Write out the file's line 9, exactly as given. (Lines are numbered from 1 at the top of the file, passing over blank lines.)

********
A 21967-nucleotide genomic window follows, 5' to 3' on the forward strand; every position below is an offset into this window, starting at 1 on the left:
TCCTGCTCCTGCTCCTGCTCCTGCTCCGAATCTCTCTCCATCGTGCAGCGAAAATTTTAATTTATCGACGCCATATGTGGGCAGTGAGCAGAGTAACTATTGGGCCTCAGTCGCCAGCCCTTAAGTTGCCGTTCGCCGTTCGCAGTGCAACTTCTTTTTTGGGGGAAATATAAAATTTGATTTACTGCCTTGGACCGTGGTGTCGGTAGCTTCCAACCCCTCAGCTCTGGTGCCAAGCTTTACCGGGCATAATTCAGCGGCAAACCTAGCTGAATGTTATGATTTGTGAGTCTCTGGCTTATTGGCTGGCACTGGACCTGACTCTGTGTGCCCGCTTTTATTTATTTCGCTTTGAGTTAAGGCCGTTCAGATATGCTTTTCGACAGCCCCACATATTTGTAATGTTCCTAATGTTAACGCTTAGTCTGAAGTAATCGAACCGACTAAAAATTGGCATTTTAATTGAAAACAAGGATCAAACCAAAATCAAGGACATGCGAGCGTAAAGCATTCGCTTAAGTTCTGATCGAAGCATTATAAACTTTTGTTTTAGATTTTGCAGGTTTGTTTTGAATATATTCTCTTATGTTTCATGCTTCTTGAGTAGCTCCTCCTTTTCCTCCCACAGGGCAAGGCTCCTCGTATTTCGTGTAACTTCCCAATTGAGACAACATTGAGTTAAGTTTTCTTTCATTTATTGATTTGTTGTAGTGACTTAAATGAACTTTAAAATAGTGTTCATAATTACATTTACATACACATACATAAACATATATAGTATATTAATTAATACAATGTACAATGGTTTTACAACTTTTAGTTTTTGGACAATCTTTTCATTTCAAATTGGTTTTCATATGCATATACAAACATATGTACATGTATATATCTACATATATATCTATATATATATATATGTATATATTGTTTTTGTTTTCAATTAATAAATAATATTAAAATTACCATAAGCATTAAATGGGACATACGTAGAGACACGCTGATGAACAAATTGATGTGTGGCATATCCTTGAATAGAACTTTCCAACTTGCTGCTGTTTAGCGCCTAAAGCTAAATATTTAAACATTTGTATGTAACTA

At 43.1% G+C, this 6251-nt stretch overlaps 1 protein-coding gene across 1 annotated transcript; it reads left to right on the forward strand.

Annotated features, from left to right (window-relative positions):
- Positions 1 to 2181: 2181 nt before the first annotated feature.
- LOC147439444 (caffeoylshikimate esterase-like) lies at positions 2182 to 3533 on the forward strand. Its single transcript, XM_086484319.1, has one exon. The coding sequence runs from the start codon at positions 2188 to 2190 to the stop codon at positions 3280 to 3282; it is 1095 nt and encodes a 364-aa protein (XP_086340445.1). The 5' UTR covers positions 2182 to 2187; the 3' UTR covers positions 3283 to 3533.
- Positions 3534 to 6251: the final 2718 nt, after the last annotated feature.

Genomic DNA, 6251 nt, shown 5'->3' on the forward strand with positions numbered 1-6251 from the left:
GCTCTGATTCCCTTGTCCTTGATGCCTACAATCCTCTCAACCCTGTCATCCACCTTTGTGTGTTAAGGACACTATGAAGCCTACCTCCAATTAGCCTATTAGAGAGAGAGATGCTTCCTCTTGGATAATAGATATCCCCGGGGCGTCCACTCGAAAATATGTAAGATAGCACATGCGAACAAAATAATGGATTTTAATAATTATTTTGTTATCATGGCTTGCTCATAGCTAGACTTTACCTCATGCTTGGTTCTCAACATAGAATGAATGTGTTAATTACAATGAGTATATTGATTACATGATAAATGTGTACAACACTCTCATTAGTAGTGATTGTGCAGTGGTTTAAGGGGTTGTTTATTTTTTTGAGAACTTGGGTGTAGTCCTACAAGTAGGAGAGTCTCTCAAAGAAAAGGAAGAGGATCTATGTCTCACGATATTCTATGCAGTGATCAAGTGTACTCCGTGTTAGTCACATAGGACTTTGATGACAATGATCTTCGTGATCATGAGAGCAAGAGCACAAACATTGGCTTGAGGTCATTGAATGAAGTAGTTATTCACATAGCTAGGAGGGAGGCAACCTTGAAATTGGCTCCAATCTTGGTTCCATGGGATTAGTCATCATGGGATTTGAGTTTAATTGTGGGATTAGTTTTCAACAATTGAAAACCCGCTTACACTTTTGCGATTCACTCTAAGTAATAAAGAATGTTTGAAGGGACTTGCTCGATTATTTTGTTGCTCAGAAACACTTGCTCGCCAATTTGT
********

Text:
GCTCTGATTCCCTTGTCCTTGATGCCTACAATCCTCTCAACCCTGTCATCCACCTTTGTGTGTTAAGGACACTATGAAGCCTACCTCCAATTAGCCTATTAGAGAGAGAGATGCTTCCTCTTGGATAATAGATATCCCCGGGGCGTCCACTCGAAAATATGTAAGATAGCACATGCGAACAAAATAATGGATTTTAATAATTATTTTGTTATCATGGCTTGCTCATAGCTAGACTTTACCTCATGCTTGGTTCTCAACATAGAATGAATGTGTTAATTACAATGAGTATATTGATTACATGATAAATGTGTACAACACTCTCATTAGTAGTGATTGTGCAGTGGTTTAAGGGGTTGTTTATTTTTTTGAGAACTTGGGTGTAGTCCTACAAGTAGGAGAGTCTCTCAAAGAAAAGGAAGAGGATCTATGTCTCACGATATTCTATGCAGTGATCAAGTGTACTCCGTGTTAGTCACATAGGACTTTGATGACAATGATCTTCGTGATCATGAGAGCAAGAGCACAAACATTGGCTTGAGGTCATTGAATGAAGTAGTTATTCACATAGCTAGGAGGGAGGCAACCTTGAAATTGGCTCCAATCTTGGTTCCATGGGATTAGTCATCATGGGATTTGAGTTTAATTGTGGGATTAGTTTTCAACAATTGAAAACCCGCTTACACTTTTGCGATTCACTCTAAGTAATAAAGAATGTTTGAAGGGACTTGCTCGATTATTTTGTTGCTCAGAAACACTTGCTCGCCAATTTGT